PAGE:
The original 1940 British production of Patrick Hamilton’s play made such an impact that is caused MGM to pick up the rights to adapt it and, reportedly as part of the agreement, have all of the film elements from the original Thorold Dickinson production destroyed. Fortunately for us and the rest of the world, Dickinson didn’t quite comply fully with that legally binding agreement, and the original Gaslight survived.
It may not be as lavish as the 1944 George Cukor remake starring Ingrid Bergman and Charles Boyer, but in some ways it is even more thrilling for it. The film has an almost claustrophobic focus on its characters and circumstances, rather than the intricate details of its sets, though it can hardly be called a dull or poorly filmed production either.
Dickinson’s film and Hamilton’s story, with a screenplay from A.R. Rawlinson and Bridget Boland, is a riveting one about a rapscallion name Paul Mallen (Anton Walbrook) who inveigles his way into marriage with wealthy socialite Bella (Diana Wynyard) against her family’s wishes. He takes her away to live in a mansion in the city where a gruesome murder occurred in the recent past and all seems well, until Bella unwittingly uncovers a secret from his past. Mallen then proceeds to begin a relentless campaign against Bella, doing everything he can to convince her that she is losing her mind, even while he begins an affair with the couple’s attractive young chambermaid. Something seems very suspicious about Mallen, and a former detective named Rough (Frank Pettingell) suspects he may actually be the man responsible for the murder that took place in the house. Rough decides to help Bella prove she’s not insane and that Paul Mallen is a criminal. It’s an unlikely turn of events that leads to a shocking conclusion.
Wynard is brilliant in her role as the vulnerable, not quite sure of herself damsel in distress, where Walbrook is a superlative rogue. Dickinson’s film on the whole is one that deals in subtleties, where we may suspect one thing early on, he keeps us on our toes, doubting the outcome until the very end. Much like the female protagonist is filled with self doubt about her own sanity. This sort of nuanced psychological thriller would be mined further in the works of Hitchcock and even Melville. In comparison, again, to the Cukor remake from a few years later, this original film adaptation is probably more successful at mining the psychological territory of this story rather than relying on the big visual scene to get its point across.
The picture and soundtrack of Gaslight have been digitally mastered by the BFI in conjunction with Dragon DI from an original nitrite fine grain positive, the earliest generation material held in the BFI National Archive. The end result of the restoration effort is quite satisfactory, given the film’s provenance and that it was meant to have been completely destroyed in the first place. The AVC/MPEG-4 encodement to Blu-ray looks rather pure and true. Contrast is good, though the black-and-white photography never shows very stark contrasts of inky blacks and shocking whites, it lingers in the greys and soft whites. Some tramlines can be spotted and grain structure is at times a little course, but the objects in the film still show a lot of texture and detail and it is a lot cleaner than one might expect.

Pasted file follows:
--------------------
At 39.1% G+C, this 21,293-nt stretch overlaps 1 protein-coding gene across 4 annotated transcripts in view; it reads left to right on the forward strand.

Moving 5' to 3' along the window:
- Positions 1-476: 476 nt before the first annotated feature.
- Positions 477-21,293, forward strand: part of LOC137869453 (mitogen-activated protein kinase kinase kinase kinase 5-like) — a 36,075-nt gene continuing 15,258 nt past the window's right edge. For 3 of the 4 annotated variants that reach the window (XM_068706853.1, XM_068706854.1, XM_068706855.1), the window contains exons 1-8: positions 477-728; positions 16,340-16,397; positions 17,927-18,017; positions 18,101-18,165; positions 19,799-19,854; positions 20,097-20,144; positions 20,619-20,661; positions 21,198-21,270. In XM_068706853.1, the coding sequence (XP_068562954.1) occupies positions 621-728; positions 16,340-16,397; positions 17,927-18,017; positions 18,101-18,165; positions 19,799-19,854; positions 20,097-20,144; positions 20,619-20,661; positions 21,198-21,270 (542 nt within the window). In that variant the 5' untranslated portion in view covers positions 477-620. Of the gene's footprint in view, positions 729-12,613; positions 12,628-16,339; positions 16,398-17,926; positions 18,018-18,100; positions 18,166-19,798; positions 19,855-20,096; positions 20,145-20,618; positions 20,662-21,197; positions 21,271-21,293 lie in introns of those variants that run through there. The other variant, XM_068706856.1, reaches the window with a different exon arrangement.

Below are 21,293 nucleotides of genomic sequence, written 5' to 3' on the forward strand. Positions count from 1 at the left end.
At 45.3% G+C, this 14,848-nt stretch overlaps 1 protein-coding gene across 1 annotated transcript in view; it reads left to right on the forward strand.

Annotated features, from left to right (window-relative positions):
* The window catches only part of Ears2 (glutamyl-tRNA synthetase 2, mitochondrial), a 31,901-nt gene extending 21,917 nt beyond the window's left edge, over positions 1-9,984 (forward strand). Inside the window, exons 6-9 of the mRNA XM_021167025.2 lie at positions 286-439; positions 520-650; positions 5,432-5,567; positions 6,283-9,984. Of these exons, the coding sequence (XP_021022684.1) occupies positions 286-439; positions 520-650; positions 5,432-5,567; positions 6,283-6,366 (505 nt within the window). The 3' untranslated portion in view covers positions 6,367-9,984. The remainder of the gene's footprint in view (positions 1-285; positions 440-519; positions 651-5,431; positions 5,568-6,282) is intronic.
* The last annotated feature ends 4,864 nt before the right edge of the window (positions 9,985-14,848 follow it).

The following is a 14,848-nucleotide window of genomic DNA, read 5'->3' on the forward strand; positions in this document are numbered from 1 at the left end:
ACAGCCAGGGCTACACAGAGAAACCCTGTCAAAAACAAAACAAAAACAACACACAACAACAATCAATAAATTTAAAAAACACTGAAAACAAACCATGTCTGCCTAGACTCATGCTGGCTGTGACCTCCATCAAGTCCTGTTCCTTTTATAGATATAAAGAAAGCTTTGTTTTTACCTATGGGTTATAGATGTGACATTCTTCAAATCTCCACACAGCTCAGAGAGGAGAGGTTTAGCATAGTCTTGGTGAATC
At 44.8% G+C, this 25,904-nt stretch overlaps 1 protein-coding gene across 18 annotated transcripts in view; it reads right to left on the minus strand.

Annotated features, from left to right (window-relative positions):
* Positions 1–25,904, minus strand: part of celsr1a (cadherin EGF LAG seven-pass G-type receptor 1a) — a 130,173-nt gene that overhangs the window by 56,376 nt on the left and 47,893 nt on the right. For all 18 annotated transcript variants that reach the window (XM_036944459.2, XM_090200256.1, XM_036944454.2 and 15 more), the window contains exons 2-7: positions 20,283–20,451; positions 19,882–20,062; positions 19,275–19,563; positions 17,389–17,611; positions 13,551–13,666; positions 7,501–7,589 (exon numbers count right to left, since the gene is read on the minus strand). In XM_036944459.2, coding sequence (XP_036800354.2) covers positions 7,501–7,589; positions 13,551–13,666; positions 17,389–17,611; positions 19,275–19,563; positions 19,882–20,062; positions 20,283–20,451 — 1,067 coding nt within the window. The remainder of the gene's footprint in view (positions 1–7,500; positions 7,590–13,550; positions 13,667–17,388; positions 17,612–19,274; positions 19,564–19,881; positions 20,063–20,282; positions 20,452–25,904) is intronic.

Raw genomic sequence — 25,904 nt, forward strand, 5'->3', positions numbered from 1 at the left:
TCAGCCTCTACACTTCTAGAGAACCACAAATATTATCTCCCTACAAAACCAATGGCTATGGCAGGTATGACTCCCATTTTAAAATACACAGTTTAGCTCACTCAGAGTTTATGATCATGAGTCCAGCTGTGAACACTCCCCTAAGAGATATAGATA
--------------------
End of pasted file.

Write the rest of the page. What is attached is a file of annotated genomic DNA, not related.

The sound, provided in LPCM 2.0 (48kHz/24-bit) mono is good for its age. There is some sibilant distortion, but it is far from overwhelming and dialogue remains intelligible, even if a little boxy.
We are given an abundance of short films from Thorold Dickinson that, while they don’t have much to do with the feature film, are still nice to have.
- Spanish ABC (Thorold Dickinson and Sidney Cole; 1938; 1.37:1; 1080p/24; 00:19:35) – A short film on the Republican efforts to improve education standards during the Spanish Civil War
- Behind the Spanish Lines (Sidney Cole and Thorold Dickinson; 1938; 1.37:1; 1080p/24; 00:20:02) – A companion piece to Spanish ABC which looks at the life in the Republican zone
- Westward Ho! (Thorold Dickinson; 1940; 1.37:1; 1080p/24; 00:08:55) – A short film to promote the evacuation of urban children to rural areas
- Miss Grant Goes to the Door (Brian Desmond Hurst; 1940; 1.37:1; 1080p/24; 00:07:05) – A short film about a German invasion from a story by Dickinson
- Yesterday is Over Your Shoulder (Thorold Dickinson; 1940; 1.37:1; 1080p/24; 00:08:26) – A short film to encourage government workers to join free, government-organised engineering training schemes
- Original promotional materials from the BFI National Archive (downloadable PDF, DVD only)
- Booklet: Essays by Sight & Sound contributor Henry K. Miller and filmmaker Iain Sinclair, plus information of the transfers and credits.
The Definitive Word
Is Gaslight a perfect thriller? Perhaps not, but it is darn close to being one, and it surely is an enjoyable thrill from start to finish, fantastically acted, nuanced, and with a surprise twist. This is one worth watching.
Additional Screen Captures